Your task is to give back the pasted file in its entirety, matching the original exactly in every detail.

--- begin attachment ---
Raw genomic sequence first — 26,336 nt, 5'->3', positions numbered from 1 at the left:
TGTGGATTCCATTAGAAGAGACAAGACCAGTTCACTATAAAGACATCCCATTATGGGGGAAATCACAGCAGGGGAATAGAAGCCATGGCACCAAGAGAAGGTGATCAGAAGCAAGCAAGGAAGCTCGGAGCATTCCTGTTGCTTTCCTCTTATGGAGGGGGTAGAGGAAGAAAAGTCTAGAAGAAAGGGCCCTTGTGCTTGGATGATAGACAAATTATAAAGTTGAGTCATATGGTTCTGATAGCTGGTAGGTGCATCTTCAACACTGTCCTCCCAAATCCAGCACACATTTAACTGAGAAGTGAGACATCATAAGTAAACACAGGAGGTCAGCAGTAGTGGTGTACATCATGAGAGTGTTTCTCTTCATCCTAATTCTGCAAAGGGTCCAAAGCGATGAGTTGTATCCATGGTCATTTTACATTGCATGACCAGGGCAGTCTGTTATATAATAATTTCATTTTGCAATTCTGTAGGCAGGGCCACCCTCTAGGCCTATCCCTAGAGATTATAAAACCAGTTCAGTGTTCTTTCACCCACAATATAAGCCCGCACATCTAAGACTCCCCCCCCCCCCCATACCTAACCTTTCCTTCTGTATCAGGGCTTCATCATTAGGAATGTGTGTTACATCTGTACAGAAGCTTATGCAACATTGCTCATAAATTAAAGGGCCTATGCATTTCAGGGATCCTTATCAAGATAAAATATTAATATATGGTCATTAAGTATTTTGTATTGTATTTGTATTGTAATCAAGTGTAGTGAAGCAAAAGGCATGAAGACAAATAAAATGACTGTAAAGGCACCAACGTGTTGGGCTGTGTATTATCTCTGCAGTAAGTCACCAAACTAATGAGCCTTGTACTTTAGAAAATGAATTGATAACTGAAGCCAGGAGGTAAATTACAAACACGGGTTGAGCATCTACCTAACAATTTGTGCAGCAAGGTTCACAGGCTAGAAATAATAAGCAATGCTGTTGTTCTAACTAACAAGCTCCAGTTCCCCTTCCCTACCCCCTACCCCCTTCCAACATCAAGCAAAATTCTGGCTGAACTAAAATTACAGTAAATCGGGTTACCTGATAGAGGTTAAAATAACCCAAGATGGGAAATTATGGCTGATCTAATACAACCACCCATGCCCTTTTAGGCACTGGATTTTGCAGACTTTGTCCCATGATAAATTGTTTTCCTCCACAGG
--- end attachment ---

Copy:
Raw genomic sequence first — 26,336 nt, 5'->3', positions numbered from 1 at the left:
TGTGGATTCCATTAGAAGAGACAAGACCAGTTCACTATAAAGACATCCCATTATGGGGGAAATCACAGCAGGGGAATAGAAGCCATGGCACCAAGAGAAGGTGATCAGAAGCAAGCAAGGAAGCTCGGAGCATTCCTGTTGCTTTCCTCTTATGGAGGGGGTAGAGGAAGAAAAGTCTAGAAGAAAGGGCCCTTGTGCTTGGATGATAGACAAATTATAAAGTTGAGTCATATGGTTCTGATAGCTGGTAGGTGCATCTTCAACACTGTCCTCCCAAATCCAGCACACATTTAACTGAGAAGTGAGACATCATAAGTAAACACAGGAGGTCAGCAGTAGTGGTGTACATCATGAGAGTGTTTCTCTTCATCCTAATTCTGCAAAGGGTCCAAAGCGATGAGTTGTATCCATGGTCATTTTACATTGCATGACCAGGGCAGTCTGTTATATAATAATTTCATTTTGCAATTCTGTAGGCAGGGCCACCCTCTAGGCCTATCCCTAGAGATTATAAAACCAGTTCAGTGTTCTTTCACCCACAATATAAGCCCGCACATCTAAGACTCCCCCCCCCCCCCATACCTAACCTTTCCTTCTGTATCAGGGCTTCATCATTAGGAATGTGTGTTACATCTGTACAGAAGCTTATGCAACATTGCTCATAAATTAAAGGGCCTATGCATTTCAGGGATCCTTATCAAGATAAAATATTAATATATGGTCATTAAGTATTTTGTATTGTATTTGTATTGTAATCAAGTGTAGTGAAGCAAAAGGCATGAAGACAAATAAAATGACTGTAAAGGCACCAACGTGTTGGGCTGTGTATTATCTCTGCAGTAAGTCACCAAACTAATGAGCCTTGTACTTTAGAAAATGAATTGATAACTGAAGCCAGGAGGTAAATTACAAACACGGGTTGAGCATCTACCTAACAATTTGTGCAGCAAGGTTCACAGGCTAGAAATAATAAGCAATGCTGTTGTTCTAACTAACAAGCTCCAGTTCCCCTTCCCTACCCCCTACCCCCTTCCAACATCAAGCAAAATTCTGGCTGAACTAAAATTACAGTAAATCGGGTTACCTGATAGAGGTTAAAATAACCCAAGATGGGAAATTATGGCTGATCTAATACAACCACCCATGCCCTTTTAGGCACTGGATTTTGCAGACTTTGTCCCATGATAAATTGTTTTCCTCCACAGG